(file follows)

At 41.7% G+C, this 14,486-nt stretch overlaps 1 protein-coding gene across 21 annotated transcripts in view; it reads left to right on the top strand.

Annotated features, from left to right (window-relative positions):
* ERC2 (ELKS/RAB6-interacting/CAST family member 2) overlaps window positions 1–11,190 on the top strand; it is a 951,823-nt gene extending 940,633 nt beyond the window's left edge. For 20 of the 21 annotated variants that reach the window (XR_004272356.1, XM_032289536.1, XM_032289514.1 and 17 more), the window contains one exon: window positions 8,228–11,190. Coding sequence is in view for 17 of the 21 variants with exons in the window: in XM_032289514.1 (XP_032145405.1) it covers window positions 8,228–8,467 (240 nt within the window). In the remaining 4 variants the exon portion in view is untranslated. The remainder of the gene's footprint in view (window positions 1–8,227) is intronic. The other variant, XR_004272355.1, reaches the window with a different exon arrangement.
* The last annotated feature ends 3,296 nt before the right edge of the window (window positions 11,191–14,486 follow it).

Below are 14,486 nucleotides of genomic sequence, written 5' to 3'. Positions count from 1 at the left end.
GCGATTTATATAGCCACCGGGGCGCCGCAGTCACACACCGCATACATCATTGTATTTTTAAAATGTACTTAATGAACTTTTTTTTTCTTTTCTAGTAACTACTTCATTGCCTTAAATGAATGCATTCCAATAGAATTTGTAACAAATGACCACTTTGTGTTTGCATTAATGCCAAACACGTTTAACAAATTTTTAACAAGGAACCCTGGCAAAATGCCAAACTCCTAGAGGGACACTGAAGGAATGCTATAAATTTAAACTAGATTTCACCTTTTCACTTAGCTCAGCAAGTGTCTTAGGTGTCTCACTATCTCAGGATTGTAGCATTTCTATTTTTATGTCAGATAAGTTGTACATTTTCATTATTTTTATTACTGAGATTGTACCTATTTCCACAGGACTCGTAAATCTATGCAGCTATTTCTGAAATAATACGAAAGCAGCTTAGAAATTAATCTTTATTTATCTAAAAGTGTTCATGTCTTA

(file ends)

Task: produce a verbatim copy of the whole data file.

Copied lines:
At 41.7% G+C, this 14,486-nt stretch overlaps 1 protein-coding gene across 21 annotated transcripts in view; it reads left to right on the top strand.

Annotated features, from left to right (window-relative positions):
* ERC2 (ELKS/RAB6-interacting/CAST family member 2) overlaps window positions 1–11,190 on the top strand; it is a 951,823-nt gene extending 940,633 nt beyond the window's left edge. For 20 of the 21 annotated variants that reach the window (XR_004272356.1, XM_032289536.1, XM_032289514.1 and 17 more), the window contains one exon: window positions 8,228–11,190. Coding sequence is in view for 17 of the 21 variants with exons in the window: in XM_032289514.1 (XP_032145405.1) it covers window positions 8,228–8,467 (240 nt within the window). In the remaining 4 variants the exon portion in view is untranslated. The remainder of the gene's footprint in view (window positions 1–8,227) is intronic. The other variant, XR_004272355.1, reaches the window with a different exon arrangement.
* The last annotated feature ends 3,296 nt before the right edge of the window (window positions 11,191–14,486 follow it).

Below are 14,486 nucleotides of genomic sequence, written 5' to 3'. Positions count from 1 at the left end.
GCGATTTATATAGCCACCGGGGCGCCGCAGTCACACACCGCATACATCATTGTATTTTTAAAATGTACTTAATGAACTTTTTTTTTCTTTTCTAGTAACTACTTCATTGCCTTAAATGAATGCATTCCAATAGAATTTGTAACAAATGACCACTTTGTGTTTGCATTAATGCCAAACACGTTTAACAAATTTTTAACAAGGAACCCTGGCAAAATGCCAAACTCCTAGAGGGACACTGAAGGAATGCTATAAATTTAAACTAGATTTCACCTTTTCACTTAGCTCAGCAAGTGTCTTAGGTGTCTCACTATCTCAGGATTGTAGCATTTCTATTTTTATGTCAGATAAGTTGTACATTTTCATTATTTTTATTACTGAGATTGTACCTATTTCCACAGGACTCGTAAATCTATGCAGCTATTTCTGAAATAATACGAAAGCAGCTTAGAAATTAATCTTTATTTATCTAAAAGTGTTCATGTCTTA